Even individuals are renaming, including Florida Gators quarterback Anthony Richardson, who distanced himself from his “AR-15” nickname. AR-15 is composed of his initials and football uniform number but is more commonly known as the name of the semi-automatic rifle used in many mass shootings.
The retreat of many global brands from Russia following its invasion of Ukraine set off a series of interesting name changes, demonstrating the awkwardness of translation. After McDonald’s sold its Russian franchises, the new owner reopened the restaurants under the name “Vkusno i tochka,” which translates to “Tasty and that’s it.” Krispy Kreme’s former Russian franchisee rebranded as “Krunchy Dream,” which sounds like the doughnuts are getting stale.
Amid heightened tension over the removal of abortion protection in the United States, a popular morning-after medication rebranded as Julie to adopt a more friend-like positioning to appeal to Generation Z.
Clearly, Americans are becoming more accustomed to rebranding of all varieties and accepting that names change for good reason.
Jesus Takes Center Field
With financial support from different Christian organizations, a $100 million advertising campaign was launched to rebrand Jesus in early 2022. The “He Gets Us” campaign, according to Christianity Today, “will target millennials and Gen Z with a carefully crafted, exhaustively researched, and market-tested message about Jesus Christ: He gets us.” It’s been reported that the campaign will run two ads during what will likely be the most-watched event in 2023, Super Bowl LVII.
The Takeaways For 2023
So, what do these 2022 trends mean for 2023?
• Expect more rebrandings. With growing public familiarity with the strategy of rebranding and changing names, more companies that might have been on the edge will likely have great faith in making a rebrand decision to make them more relevant. Food and Beverage Insider reports that the beverage sector continues to see growth in diet soda sales after an industrywide rebrand to “zero sugar.”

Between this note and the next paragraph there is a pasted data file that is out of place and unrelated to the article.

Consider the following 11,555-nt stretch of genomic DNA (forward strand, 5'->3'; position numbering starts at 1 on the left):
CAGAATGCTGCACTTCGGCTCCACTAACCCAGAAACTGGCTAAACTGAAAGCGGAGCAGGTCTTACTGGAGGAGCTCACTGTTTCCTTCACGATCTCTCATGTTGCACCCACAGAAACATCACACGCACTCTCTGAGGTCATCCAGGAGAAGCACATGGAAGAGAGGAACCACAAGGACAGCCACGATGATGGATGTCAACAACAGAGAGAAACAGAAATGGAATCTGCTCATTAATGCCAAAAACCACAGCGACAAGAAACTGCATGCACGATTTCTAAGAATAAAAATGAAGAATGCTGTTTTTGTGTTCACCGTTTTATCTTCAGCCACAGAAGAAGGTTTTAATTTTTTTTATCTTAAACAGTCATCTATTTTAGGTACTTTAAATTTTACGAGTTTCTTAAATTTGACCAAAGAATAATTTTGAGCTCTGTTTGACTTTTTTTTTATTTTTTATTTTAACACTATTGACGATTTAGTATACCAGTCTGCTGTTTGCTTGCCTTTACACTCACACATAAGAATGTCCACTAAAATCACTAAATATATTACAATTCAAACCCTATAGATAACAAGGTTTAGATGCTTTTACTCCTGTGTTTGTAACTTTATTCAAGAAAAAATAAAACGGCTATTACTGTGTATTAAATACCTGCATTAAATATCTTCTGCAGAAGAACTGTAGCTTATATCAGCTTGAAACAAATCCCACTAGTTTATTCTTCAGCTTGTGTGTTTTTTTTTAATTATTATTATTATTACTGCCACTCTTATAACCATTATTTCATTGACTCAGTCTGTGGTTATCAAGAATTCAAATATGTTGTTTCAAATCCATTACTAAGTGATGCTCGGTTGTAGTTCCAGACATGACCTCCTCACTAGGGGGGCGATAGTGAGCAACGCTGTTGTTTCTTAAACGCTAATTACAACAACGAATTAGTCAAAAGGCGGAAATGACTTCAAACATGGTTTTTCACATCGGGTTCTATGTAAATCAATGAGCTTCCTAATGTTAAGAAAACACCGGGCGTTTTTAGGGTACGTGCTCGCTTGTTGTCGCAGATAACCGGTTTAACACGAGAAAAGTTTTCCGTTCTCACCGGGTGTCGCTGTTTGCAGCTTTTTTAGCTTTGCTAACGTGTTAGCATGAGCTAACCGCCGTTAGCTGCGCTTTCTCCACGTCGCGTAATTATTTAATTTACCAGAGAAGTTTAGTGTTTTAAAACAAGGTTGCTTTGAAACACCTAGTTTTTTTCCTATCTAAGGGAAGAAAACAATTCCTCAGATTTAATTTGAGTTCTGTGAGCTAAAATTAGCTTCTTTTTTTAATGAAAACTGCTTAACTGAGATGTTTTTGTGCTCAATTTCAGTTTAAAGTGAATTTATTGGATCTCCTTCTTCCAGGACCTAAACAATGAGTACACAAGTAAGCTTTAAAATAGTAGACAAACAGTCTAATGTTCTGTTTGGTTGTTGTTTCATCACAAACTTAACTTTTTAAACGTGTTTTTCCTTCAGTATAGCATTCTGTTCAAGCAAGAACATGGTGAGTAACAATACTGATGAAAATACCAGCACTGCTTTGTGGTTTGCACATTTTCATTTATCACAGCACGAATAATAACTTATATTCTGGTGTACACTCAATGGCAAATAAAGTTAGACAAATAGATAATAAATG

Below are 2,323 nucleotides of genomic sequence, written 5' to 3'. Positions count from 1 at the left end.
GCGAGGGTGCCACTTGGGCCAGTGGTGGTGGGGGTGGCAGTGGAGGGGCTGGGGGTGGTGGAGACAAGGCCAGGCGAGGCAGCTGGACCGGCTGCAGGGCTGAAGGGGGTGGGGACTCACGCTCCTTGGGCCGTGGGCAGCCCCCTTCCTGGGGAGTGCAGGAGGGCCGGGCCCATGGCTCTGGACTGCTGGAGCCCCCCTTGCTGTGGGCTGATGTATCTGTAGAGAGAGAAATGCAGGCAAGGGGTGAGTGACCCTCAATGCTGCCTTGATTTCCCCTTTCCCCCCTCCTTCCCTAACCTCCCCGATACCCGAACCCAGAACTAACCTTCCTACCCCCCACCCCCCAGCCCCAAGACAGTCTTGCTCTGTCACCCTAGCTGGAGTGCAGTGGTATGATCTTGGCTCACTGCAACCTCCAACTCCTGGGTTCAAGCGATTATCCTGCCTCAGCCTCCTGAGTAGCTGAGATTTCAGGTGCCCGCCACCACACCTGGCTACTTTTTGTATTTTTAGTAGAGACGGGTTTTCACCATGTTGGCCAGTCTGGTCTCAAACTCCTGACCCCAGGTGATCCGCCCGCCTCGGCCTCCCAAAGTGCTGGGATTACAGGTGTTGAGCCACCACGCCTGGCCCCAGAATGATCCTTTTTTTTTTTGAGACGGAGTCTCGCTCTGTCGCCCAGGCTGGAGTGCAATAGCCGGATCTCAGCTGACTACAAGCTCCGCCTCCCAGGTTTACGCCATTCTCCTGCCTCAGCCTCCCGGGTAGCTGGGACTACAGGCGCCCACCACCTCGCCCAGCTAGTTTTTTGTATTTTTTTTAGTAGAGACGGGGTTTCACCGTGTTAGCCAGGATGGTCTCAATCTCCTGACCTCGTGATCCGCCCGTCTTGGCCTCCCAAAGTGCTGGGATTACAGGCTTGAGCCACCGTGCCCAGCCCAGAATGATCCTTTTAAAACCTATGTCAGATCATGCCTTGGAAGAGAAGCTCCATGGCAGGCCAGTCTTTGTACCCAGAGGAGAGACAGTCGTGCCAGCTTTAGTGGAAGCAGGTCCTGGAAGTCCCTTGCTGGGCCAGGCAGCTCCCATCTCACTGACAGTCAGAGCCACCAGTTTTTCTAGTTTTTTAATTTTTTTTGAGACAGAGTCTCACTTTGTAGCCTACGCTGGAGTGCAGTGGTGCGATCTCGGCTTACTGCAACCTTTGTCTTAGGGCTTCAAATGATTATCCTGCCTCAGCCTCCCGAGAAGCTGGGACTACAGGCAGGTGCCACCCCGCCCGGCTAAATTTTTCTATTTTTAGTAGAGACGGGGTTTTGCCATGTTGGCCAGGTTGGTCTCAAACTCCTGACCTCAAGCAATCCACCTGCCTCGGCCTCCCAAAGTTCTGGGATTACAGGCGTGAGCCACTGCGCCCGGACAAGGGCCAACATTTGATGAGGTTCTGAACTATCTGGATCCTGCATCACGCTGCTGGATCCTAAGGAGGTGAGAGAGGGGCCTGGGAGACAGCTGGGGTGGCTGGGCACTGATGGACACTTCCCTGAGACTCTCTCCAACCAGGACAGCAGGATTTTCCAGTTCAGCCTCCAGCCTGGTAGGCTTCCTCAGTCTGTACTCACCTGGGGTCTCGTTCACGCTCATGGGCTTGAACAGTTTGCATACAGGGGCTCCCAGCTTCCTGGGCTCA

• Coined names, created by mashing together pieces of other words with relevant definitions, seem to be on the rise. Disemvoweling words, the creative technique of removing vowels in brand names to create a more modern sound name, remains popular. Examples include MVMT watches and abrdn, the U.K.-based investment company. Both of these naming approaches can make the trademark process easier, which we saw become lengthier during the pandemic.
• Simply rebranding isn’t enough. Your name change requires a dedicated marketing campaign and high-profile public appearances to capture eyes in this increasingly media fragmented world. Showing up on the Super Bowl telecast will share Jesus’s message with an expected 100 million or more viewers.
Those considering rebranding in 2023 no longer need to “proceed with caution” as previously thought. Rather, “proceed smartly with a strong strategy, great creativity and an exceptional execution” is the rallying cry for the year.
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Author: Jim Heininger, Forbes Councils Member